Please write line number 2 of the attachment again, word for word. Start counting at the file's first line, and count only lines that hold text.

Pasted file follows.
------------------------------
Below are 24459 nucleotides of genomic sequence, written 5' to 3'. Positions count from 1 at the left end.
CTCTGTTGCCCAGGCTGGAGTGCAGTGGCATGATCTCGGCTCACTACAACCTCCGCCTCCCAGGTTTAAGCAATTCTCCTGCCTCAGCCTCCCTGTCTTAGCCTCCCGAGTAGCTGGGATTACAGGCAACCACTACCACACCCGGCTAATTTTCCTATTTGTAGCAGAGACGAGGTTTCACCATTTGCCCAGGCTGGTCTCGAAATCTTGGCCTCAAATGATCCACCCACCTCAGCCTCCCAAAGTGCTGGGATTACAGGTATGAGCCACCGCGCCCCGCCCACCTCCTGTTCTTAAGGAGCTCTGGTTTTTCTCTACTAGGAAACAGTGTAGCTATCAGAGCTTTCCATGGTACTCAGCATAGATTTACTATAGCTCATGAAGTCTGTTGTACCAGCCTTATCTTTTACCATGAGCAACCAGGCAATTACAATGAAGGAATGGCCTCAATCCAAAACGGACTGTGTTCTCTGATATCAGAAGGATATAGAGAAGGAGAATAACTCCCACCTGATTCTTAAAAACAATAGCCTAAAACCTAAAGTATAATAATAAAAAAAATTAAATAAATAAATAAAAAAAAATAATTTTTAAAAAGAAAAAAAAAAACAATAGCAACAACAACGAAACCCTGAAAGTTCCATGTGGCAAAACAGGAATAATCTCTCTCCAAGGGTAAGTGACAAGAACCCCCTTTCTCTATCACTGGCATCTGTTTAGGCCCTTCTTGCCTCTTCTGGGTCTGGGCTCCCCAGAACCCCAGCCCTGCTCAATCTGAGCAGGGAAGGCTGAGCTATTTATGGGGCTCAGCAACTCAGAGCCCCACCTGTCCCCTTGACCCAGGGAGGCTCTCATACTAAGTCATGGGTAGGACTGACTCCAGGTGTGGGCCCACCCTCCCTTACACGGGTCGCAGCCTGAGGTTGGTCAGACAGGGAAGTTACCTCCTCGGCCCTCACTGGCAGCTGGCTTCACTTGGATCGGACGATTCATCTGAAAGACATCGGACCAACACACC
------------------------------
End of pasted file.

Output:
CTCTGTTGCCCAGGCTGGAGTGCAGTGGCATGATCTCGGCTCACTACAACCTCCGCCTCCCAGGTTTAAGCAATTCTCCTGCCTCAGCCTCCCTGTCTTAGCCTCCCGAGTAGCTGGGATTACAGGCAACCACTACCACACCCGGCTAATTTTCCTATTTGTAGCAGAGACGAGGTTTCACCATTTGCCCAGGCTGGTCTCGAAATCTTGGCCTCAAATGATCCACCCACCTCAGCCTCCCAAAGTGCTGGGATTACAGGTATGAGCCACCGCGCCCCGCCCACCTCCTGTTCTTAAGGAGCTCTGGTTTTTCTCTACTAGGAAACAGTGTAGCTATCAGAGCTTTCCATGGTACTCAGCATAGATTTACTATAGCTCATGAAGTCTGTTGTACCAGCCTTATCTTTTACCATGAGCAACCAGGCAATTACAATGAAGGAATGGCCTCAATCCAAAACGGACTGTGTTCTCTGATATCAGAAGGATATAGAGAAGGAGAATAACTCCCACCTGATTCTTAAAAACAATAGCCTAAAACCTAAAGTATAATAATAAAAAAAATTAAATAAATAAATAAAAAAAAATAATTTTTAAAAAGAAAAAAAAAAACAATAGCAACAACAACGAAACCCTGAAAGTTCCATGTGGCAAAACAGGAATAATCTCTCTCCAAGGGTAAGTGACAAGAACCCCCTTTCTCTATCACTGGCATCTGTTTAGGCCCTTCTTGCCTCTTCTGGGTCTGGGCTCCCCAGAACCCCAGCCCTGCTCAATCTGAGCAGGGAAGGCTGAGCTATTTATGGGGCTCAGCAACTCAGAGCCCCACCTGTCCCCTTGACCCAGGGAGGCTCTCATACTAAGTCATGGGTAGGACTGACTCCAGGTGTGGGCCCACCCTCCCTTACACGGGTCGCAGCCTGAGGTTGGTCAGACAGGGAAGTTACCTCCTCGGCCCTCACTGGCAGCTGGCTTCACTTGGATCGGACGATTCATCTGAAAGACATCGGACCAACACACC